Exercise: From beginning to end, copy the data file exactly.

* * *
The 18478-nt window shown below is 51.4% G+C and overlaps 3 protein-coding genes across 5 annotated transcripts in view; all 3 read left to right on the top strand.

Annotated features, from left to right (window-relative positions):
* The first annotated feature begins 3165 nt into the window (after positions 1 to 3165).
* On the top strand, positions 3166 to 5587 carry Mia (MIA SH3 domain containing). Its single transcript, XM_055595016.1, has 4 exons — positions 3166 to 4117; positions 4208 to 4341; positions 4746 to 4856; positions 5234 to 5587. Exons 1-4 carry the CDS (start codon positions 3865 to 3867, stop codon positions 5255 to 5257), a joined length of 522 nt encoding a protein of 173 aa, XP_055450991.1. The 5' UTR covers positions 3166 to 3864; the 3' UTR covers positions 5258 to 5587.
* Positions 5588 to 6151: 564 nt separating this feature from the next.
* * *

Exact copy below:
The 18478-nt window shown below is 51.4% G+C and overlaps 3 protein-coding genes across 5 annotated transcripts in view; all 3 read left to right on the top strand.

Annotated features, from left to right (window-relative positions):
* The first annotated feature begins 3165 nt into the window (after positions 1 to 3165).
* On the top strand, positions 3166 to 5587 carry Mia (MIA SH3 domain containing). Its single transcript, XM_055595016.1, has 4 exons — positions 3166 to 4117; positions 4208 to 4341; positions 4746 to 4856; positions 5234 to 5587. Exons 1-4 carry the CDS (start codon positions 3865 to 3867, stop codon positions 5255 to 5257), a joined length of 522 nt encoding a protein of 173 aa, XP_055450991.1. The 5' UTR covers positions 3166 to 3864; the 3' UTR covers positions 5258 to 5587.
* Positions 5588 to 6151: 564 nt separating this feature from the next.